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Jennifer Partridge takes a break from cleaning the silt out of her house at the Maranai military housing complex to talk to Rear Adm. Noel Preston, commander of Navy Region Europe, about last Wednesday's flooding.
Jennifer Partridge takes a break from cleaning the silt out of her house at the Maranai military housing complex to talk to Rear Adm. Noel Preston, commander of Navy Region Europe, about last Wednesday's flooding. (Sandra Jontz / S&S)
Jennifer Partridge takes a break from cleaning the silt out of her house at the Maranai military housing complex to talk to Rear Adm. Noel Preston, commander of Navy Region Europe, about last Wednesday's flooding.
Jennifer Partridge takes a break from cleaning the silt out of her house at the Maranai military housing complex to talk to Rear Adm. Noel Preston, commander of Navy Region Europe, about last Wednesday's flooding. (Sandra Jontz / S&S)
Navy Lt. Tim Drill explains to Rear Adm. Noel Preston that floodwaters in his house at Maranai ran about six inches deep but, thankfully, the water didn't reach the levels of the electrical sockets.
Navy Lt. Tim Drill explains to Rear Adm. Noel Preston that floodwaters in his house at Maranai ran about six inches deep but, thankfully, the water didn't reach the levels of the electrical sockets. (Sandra Jontz / S&S)

NAVAL AIR STATION SIGONELLA, Sicily — It could have been worse.

With those five words, Jennifer Partridge pretty much stunned Rear Adm. Noel Preston, who Tuesday again visited Sigonella’s Maranai base housing complex following a devastating flood nearly a week ago.

Partridge was in Gulfport, Miss., when hurricane Katrina blew through this summer. Her friends returned to areas where their homes no longer exist.

So, she told the admiral, her clothes and shoes caked in the silt she and her husband were trying to swab up from their townhouse, “It could have been worse.”

What a difference a week and a lot of efforts make, said Preston, commander of Navy Region Europe. When he last visited Maranai, he did so in a Humvee equipped with a snorkel kit.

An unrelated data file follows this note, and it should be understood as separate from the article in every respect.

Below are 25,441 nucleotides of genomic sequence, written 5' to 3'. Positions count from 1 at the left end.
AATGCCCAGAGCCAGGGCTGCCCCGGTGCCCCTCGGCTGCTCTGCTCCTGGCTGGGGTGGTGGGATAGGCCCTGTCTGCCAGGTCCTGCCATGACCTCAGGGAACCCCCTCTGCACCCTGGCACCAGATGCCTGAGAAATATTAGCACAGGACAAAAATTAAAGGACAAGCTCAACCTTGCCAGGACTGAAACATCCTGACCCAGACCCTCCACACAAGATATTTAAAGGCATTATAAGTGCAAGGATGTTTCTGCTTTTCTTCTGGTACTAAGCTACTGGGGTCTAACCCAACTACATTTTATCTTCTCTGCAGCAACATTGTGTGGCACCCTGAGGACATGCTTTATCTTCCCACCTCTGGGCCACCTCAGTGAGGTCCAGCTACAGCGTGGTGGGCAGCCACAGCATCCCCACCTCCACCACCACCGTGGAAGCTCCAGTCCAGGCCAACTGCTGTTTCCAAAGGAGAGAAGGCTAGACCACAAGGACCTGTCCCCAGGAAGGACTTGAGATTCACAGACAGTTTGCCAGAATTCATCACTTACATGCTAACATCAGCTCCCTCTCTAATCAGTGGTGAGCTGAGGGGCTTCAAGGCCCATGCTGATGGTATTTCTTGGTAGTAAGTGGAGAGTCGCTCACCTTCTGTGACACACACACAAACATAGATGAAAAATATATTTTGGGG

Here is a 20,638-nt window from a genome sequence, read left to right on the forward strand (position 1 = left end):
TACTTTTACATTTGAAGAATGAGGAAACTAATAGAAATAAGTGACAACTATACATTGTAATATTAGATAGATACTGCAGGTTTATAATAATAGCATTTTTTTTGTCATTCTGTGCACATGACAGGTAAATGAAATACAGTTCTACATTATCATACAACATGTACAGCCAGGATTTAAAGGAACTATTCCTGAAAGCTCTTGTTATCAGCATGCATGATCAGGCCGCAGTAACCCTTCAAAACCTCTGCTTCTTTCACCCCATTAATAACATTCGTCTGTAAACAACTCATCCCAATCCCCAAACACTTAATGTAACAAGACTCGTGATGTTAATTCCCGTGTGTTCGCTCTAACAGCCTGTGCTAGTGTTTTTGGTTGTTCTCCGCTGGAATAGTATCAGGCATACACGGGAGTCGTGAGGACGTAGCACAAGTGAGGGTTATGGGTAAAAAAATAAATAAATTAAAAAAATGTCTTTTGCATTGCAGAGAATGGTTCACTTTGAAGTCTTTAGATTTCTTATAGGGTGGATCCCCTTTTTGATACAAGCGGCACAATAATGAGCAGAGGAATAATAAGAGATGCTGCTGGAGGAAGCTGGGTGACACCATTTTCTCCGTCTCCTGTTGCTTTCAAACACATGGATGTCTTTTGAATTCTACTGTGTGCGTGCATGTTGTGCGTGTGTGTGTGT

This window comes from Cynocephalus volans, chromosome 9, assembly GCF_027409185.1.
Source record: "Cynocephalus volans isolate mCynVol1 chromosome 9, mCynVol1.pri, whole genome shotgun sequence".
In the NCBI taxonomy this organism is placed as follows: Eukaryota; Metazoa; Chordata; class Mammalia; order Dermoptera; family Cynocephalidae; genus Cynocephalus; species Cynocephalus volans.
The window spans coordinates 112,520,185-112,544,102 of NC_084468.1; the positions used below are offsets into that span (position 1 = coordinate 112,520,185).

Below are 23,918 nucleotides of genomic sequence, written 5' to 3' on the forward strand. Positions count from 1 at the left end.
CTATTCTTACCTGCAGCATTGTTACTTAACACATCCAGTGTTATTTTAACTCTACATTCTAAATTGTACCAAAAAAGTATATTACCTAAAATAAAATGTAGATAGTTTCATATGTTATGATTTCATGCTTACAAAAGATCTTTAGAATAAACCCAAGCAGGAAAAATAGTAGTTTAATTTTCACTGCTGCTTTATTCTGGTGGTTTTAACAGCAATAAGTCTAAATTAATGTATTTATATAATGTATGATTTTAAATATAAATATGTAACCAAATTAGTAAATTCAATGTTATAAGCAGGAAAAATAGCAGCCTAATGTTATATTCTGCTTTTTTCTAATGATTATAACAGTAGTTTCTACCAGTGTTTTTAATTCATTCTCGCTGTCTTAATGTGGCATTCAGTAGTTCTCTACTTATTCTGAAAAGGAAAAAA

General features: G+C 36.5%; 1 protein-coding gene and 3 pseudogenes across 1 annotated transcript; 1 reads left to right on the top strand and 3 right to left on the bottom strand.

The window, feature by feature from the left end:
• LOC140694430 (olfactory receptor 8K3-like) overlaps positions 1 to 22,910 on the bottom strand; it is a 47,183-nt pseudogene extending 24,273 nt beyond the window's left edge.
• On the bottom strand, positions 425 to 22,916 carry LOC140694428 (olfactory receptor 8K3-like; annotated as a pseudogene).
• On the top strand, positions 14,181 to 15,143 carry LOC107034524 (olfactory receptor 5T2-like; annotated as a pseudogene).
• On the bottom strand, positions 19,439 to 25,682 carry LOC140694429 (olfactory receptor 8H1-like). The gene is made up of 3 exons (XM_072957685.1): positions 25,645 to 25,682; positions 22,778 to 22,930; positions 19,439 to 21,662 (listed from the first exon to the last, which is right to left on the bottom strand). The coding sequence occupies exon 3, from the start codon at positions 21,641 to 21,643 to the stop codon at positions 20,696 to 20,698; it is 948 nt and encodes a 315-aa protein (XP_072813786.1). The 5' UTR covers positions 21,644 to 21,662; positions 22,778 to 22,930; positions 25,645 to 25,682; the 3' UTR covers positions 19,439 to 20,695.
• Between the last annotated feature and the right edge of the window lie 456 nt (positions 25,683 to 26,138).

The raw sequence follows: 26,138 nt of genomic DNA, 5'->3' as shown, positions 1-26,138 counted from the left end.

The base’s efforts to take care of its people and return to full operational status is nothing short of amazing, Preston said.

Last Wednesday, floodwaters reduced operational capabilities at Naval Air Station Sigonella II and inundated the Maranai military housing complex less than a mile away. Of the 526 townhouse-style houses, 88 percent sustained some level of water and mud damage.

By Friday, officials hope to have about 80 of the minor-damaged houses available for occupation, base commander Capt. Joe Stuyvesant said.

Officials ambitiously are drafting personalized plans for each of the affected families, he said.

“The most important thing is to develop a plan for every person ... and find them a permanent living situation as soon as we can,” Stuyvesant said.

With the blessing of Navy leaders, he’s bending the rules to accommodate his sailors. For starters, Stuyvesant is suspending temporarily the minimum 98 percent base occupancy requirement and letting families decide if they want to live on base or on the economy.

Even those whose houses sustained little or no water damage will have the option to relocate. That means, for example, that those whose homes are classified as in the red zone — having received major water damage from a foot of flooding or more that covers electrical outlets and facing months of restoration — could move into a home vacated by a family who elected to live elsewhere, he said.

In addition, sailors who have six months or less can change their duty stations early if they have their next set of orders. Some have the option to use the “early return of dependents,” sending them back to the States within a year of PCSing.

“But what I don’t anticipate funding is sending families back to the States for a few months and then funding them to come back,” he said.

By Tuesday, NAS II had restored about 90 percent of its operational capability, including opening the flight lines. A taxiway needs repair and mud still covers some aircraft parking ramps, Stuyvesant said.

A rough assessment of the damage is estimated at $3 million, said Capt. Bob Gibbs, public works director.

About six months ago, base leaders began holding meetings to plan for disasters, Stuyvesant said.

“It was fortuitous that that day, we had that training.”

Relief efforts included having various departments work to get home and work routines back to normal. The housing office still was deluged with efforts to help people get shelter, while public works worked to restore vital services of electricity and running water, and the Fleet and Family Support Center basically filled in the voids.

“We’re matching needs with services,” said Marlene Casel, FFSC director. The center was providing people with a variety of contacts, including volunteers to help residents clean the muck, provide counseling services, baby-sit and dog-sit, Casel said.

Red Cross needs help in restocking

The Sigonella chapter of American Red Cross needs to restock its disaster services trailer, emptied as volunteers provide necessities to residents flooded out and evacuated from their homes at the Maranai military housing complex at Naval Air Station Sigonella II.

Red Cross officials ask that, before donating items, donors call and verify if certain supplies still are needed. Call DSN 624-4900, or commercial 095-86-4900.

Items needed include:

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